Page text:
Inclusive design is not just a moral obligation but also good business. By designing products, services, and environments that are accessible to everyone, companies can tap into a market that they may have previously overlooked. Inclusive design can also lead to increased customer satisfaction and loyalty.
Inclusive design is not just about making things accessible. It is also about making things usable and desirable. Inclusive design goes beyond just meeting the minimum standards for accessibility. It is about creating products, services, and environments that are intuitive, easy to use, and aesthetically pleasing.
Examples of Inclusive Design in Practice
Inclusive design is being implemented in various ways in the real world. Here are some examples of inclusive design in practice:
The OXO Good Grips Utensils
The OXO Good Grips utensils are a great example of inclusive design. The utensils were designed with people with arthritis in mind, but they are also helpful for people without disabilities. The utensils feature a soft, non-slip grip that makes them easy to hold and use. They also have a large handle that is easy to grasp.
The Xbox Adaptive Controller
The Xbox Adaptive Controller is another excellent example of inclusive design. The controller was designed for people with disabilities but is also helpful for those without disabilities. The controller features large buttons and can be customised to meet the needs of individual users.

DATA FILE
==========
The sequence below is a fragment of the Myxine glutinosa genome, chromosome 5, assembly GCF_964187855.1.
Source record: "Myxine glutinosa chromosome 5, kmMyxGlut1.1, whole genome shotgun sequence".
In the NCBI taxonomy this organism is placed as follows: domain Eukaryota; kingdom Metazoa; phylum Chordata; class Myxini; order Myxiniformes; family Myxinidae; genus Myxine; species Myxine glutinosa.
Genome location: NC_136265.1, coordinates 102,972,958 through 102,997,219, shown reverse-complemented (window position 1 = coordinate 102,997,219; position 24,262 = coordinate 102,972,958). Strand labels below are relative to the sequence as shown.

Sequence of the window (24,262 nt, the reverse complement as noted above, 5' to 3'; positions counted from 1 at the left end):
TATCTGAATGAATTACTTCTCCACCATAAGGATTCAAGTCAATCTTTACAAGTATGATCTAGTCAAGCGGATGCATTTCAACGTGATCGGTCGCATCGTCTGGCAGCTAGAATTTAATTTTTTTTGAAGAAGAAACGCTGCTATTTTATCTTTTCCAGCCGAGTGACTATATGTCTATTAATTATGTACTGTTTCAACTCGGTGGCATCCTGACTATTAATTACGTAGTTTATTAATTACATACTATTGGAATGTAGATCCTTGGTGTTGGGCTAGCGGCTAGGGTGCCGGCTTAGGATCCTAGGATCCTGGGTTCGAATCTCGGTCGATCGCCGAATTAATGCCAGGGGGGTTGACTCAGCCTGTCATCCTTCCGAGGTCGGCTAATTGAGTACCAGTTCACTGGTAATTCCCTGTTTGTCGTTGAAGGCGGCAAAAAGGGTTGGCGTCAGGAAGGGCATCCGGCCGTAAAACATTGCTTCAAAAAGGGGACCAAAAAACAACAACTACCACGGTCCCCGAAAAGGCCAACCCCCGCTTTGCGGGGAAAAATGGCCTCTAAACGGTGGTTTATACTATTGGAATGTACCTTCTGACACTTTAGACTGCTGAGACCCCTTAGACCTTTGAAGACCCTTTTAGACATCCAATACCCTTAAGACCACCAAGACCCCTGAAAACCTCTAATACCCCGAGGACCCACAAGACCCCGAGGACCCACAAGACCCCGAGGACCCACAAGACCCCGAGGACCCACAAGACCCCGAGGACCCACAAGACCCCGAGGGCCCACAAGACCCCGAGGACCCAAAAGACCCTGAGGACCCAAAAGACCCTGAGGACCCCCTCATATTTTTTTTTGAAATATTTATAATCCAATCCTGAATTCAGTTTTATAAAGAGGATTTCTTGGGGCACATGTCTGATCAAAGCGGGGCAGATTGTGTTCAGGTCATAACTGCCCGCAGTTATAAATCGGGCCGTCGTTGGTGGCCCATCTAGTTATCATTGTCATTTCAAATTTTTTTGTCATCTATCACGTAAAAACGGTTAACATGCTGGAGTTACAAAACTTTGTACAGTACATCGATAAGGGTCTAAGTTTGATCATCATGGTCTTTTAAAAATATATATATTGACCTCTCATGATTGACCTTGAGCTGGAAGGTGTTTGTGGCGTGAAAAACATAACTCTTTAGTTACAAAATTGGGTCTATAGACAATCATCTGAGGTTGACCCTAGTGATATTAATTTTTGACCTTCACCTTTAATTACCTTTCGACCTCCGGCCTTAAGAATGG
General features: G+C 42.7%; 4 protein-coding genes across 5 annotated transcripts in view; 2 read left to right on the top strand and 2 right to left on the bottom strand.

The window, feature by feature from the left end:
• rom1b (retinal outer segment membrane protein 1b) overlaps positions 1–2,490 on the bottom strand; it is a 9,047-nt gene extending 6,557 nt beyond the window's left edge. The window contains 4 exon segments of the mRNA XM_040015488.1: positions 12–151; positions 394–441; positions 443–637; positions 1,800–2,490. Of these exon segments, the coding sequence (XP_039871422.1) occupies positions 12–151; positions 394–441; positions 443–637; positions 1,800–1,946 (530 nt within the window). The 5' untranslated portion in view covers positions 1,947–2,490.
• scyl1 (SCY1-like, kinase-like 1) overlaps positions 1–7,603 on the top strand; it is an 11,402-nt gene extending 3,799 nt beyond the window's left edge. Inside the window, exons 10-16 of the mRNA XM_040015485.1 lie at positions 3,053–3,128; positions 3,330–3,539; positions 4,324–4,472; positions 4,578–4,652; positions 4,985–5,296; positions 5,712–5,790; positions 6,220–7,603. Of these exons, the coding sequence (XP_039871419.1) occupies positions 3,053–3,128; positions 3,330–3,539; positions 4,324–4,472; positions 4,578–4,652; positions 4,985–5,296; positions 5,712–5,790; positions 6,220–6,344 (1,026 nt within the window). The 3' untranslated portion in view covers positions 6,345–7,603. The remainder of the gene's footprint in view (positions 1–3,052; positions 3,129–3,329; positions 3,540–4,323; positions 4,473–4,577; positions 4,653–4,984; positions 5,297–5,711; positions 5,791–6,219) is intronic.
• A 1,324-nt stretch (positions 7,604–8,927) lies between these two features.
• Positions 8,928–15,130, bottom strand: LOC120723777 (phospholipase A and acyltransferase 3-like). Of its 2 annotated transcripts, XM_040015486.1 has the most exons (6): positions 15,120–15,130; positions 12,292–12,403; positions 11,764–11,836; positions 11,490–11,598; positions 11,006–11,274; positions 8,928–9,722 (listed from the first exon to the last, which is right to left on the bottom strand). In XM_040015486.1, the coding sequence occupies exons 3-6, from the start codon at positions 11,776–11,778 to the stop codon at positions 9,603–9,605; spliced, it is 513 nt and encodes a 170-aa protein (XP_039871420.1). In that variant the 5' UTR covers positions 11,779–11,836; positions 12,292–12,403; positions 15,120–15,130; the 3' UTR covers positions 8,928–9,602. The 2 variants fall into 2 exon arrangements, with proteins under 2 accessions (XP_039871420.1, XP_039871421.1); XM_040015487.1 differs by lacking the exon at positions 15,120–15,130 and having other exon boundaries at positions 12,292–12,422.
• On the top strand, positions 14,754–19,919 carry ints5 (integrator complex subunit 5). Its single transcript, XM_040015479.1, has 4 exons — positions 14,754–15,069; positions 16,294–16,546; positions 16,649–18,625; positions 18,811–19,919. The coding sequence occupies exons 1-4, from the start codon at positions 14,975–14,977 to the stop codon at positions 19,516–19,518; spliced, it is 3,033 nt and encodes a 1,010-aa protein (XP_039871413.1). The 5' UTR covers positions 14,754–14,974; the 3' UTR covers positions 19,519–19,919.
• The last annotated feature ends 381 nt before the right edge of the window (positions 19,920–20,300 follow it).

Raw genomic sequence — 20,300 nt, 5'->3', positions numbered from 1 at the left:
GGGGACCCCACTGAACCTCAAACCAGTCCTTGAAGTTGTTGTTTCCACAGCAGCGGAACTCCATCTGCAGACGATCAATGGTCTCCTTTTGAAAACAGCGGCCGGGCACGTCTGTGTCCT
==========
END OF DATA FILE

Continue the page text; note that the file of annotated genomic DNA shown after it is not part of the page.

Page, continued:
The New York City Subway System
The New York City subway system is an example of inclusive design in the built environment. The subway system features accessible stations, which include elevators, tactile paving, and audible announcements. These features make the subway system accessible to people with disabilities but also make it easier for everyone to use.
The Benefits of Inclusive Design on Society
Inclusive design has benefits that go beyond just accessibility. Here are some of the benefits of inclusive design in society:
By designing for everyone, companies are forced to think outside the box and develop new and innovative solutions.
Companies can tap into a more diverse customer base by designing for everyone. This can lead to increased creativity and innovation.
Increased Social Equity
By designing products, services, and environments that are accessible to everyone, we create a more equitable society. This can lead to increased social cohesion and a stronger sense of community.
Mastering Digital Accessibility: How Businesses Can Design for Accessibility
Digital accessibility is becoming increasingly important. Here are some tips for businesses that want to design for accessibility:
Use clear and simple language:
Keep the language simple and understandable. Avoid industry jargon, complex phrases, and unfamiliar acronyms that could make content inaccessible to users with cognitive impairments or those who are not native speakers.
Ensure keyboard accessibility:
Ensure all features can be used without a mouse, via keyboard alone. This includes navigation, form inputs, buttons, and media controls.